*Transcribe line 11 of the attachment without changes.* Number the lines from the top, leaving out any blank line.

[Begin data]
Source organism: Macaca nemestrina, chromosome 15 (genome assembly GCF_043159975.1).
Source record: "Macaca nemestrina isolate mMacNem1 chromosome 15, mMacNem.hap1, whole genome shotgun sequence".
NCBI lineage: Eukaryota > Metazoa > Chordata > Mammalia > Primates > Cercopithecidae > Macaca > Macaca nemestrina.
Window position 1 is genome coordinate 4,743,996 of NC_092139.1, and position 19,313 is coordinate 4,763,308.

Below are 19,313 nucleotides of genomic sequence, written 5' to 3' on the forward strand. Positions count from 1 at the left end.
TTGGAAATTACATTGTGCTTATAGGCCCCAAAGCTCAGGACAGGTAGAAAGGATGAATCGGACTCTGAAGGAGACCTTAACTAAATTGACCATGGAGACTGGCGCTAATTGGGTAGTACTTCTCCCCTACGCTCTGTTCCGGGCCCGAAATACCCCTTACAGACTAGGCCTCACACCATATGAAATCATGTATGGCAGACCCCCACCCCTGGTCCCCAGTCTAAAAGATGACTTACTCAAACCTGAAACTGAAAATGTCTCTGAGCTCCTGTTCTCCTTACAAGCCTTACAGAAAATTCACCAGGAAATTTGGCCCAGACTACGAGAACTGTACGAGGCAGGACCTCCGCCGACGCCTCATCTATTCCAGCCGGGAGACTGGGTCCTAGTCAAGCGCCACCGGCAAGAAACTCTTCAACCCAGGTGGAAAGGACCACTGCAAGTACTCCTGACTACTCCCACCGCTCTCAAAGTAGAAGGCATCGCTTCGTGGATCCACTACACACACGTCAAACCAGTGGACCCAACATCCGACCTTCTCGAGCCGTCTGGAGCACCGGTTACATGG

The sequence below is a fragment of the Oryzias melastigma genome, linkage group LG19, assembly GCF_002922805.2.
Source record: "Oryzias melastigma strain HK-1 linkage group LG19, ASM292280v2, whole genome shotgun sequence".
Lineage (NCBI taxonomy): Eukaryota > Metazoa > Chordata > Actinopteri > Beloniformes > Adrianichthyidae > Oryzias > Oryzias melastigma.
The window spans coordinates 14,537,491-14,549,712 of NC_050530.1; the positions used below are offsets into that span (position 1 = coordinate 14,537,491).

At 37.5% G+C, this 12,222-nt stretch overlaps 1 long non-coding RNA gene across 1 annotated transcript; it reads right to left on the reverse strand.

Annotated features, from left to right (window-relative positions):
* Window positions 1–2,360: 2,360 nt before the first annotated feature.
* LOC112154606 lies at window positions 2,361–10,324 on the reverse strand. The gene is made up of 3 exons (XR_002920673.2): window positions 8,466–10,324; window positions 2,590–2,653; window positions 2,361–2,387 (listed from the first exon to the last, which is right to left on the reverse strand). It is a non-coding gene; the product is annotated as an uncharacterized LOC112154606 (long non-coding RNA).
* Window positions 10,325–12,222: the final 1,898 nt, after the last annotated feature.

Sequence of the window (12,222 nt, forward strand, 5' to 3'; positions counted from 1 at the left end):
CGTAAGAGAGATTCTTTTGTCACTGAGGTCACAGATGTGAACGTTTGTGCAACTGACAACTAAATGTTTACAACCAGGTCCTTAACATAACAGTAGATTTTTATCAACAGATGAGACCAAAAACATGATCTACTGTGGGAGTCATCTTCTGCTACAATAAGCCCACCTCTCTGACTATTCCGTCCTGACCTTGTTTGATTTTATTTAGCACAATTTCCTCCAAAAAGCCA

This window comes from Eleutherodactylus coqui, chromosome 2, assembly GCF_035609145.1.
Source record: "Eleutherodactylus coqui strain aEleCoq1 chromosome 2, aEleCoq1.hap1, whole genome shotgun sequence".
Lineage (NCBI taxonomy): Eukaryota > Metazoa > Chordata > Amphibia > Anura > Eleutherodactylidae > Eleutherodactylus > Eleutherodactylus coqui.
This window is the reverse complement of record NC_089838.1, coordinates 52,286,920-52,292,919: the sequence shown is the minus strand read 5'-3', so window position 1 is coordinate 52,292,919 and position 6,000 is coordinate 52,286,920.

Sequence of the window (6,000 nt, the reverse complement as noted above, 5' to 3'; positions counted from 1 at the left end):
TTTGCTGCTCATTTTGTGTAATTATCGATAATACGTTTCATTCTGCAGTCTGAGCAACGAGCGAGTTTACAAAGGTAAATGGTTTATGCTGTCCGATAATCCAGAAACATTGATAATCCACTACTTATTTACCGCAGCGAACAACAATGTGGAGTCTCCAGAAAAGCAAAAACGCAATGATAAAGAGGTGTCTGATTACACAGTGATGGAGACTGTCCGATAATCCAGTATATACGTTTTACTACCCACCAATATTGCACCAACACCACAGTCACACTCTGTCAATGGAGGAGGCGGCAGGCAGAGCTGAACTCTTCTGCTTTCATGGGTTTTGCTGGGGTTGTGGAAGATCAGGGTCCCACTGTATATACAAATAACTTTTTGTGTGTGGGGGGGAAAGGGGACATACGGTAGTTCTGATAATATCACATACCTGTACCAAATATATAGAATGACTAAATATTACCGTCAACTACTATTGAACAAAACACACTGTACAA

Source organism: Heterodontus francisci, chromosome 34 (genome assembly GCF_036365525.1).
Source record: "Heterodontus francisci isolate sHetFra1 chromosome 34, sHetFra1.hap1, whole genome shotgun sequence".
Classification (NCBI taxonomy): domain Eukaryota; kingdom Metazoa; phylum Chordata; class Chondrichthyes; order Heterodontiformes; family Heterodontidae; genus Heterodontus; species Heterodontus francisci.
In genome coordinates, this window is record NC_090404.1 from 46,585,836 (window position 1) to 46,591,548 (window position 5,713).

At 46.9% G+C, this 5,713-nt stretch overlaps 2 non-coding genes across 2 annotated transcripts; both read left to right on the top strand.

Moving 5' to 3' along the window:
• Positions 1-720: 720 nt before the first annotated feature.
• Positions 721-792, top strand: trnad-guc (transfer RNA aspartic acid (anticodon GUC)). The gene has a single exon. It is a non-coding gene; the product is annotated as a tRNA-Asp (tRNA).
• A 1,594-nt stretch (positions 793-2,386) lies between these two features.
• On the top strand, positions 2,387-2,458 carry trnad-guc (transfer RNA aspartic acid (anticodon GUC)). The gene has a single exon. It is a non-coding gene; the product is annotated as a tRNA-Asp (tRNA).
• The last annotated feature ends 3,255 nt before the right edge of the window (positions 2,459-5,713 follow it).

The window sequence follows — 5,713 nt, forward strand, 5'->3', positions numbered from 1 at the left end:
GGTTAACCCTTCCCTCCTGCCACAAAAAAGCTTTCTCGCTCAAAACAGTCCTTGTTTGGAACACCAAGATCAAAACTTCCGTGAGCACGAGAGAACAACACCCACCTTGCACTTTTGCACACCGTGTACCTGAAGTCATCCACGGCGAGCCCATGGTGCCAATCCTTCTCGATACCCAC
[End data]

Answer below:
At 37.5% G+C, this 12,222-nt stretch overlaps 1 long non-coding RNA gene across 1 annotated transcript; it reads right to left on the reverse strand.